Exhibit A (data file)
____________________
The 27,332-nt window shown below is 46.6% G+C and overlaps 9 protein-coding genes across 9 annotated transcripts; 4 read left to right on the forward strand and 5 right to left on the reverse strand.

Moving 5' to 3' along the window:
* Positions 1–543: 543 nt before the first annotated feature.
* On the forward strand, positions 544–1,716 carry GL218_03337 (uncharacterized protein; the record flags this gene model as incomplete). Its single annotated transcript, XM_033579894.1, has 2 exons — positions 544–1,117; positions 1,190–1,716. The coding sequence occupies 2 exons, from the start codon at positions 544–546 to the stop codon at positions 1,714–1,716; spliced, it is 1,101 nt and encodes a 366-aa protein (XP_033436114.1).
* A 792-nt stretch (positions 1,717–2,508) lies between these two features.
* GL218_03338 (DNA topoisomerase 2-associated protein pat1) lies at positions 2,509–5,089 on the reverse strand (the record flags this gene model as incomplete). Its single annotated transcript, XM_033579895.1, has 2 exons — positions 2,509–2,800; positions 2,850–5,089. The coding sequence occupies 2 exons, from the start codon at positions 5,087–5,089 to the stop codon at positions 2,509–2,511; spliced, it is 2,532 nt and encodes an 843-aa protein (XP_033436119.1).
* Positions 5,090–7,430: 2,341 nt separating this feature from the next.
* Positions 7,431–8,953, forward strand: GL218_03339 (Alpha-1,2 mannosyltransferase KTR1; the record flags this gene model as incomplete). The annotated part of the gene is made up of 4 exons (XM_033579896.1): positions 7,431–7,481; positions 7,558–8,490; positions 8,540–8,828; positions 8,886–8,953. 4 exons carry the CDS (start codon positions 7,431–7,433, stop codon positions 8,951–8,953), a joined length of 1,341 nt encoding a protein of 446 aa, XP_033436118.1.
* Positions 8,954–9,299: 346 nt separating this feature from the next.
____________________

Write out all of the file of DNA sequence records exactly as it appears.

The 27,332-nt window shown below is 46.6% G+C and overlaps 9 protein-coding genes across 9 annotated transcripts; 4 read left to right on the forward strand and 5 right to left on the reverse strand.

Moving 5' to 3' along the window:
* Positions 1–543: 543 nt before the first annotated feature.
* On the forward strand, positions 544–1,716 carry GL218_03337 (uncharacterized protein; the record flags this gene model as incomplete). Its single annotated transcript, XM_033579894.1, has 2 exons — positions 544–1,117; positions 1,190–1,716. The coding sequence occupies 2 exons, from the start codon at positions 544–546 to the stop codon at positions 1,714–1,716; spliced, it is 1,101 nt and encodes a 366-aa protein (XP_033436114.1).
* A 792-nt stretch (positions 1,717–2,508) lies between these two features.
* GL218_03338 (DNA topoisomerase 2-associated protein pat1) lies at positions 2,509–5,089 on the reverse strand (the record flags this gene model as incomplete). Its single annotated transcript, XM_033579895.1, has 2 exons — positions 2,509–2,800; positions 2,850–5,089. The coding sequence occupies 2 exons, from the start codon at positions 5,087–5,089 to the stop codon at positions 2,509–2,511; spliced, it is 2,532 nt and encodes an 843-aa protein (XP_033436119.1).
* Positions 5,090–7,430: 2,341 nt separating this feature from the next.
* Positions 7,431–8,953, forward strand: GL218_03339 (Alpha-1,2 mannosyltransferase KTR1; the record flags this gene model as incomplete). The annotated part of the gene is made up of 4 exons (XM_033579896.1): positions 7,431–7,481; positions 7,558–8,490; positions 8,540–8,828; positions 8,886–8,953. 4 exons carry the CDS (start codon positions 7,431–7,433, stop codon positions 8,951–8,953), a joined length of 1,341 nt encoding a protein of 446 aa, XP_033436118.1.
* Positions 8,954–9,299: 346 nt separating this feature from the next.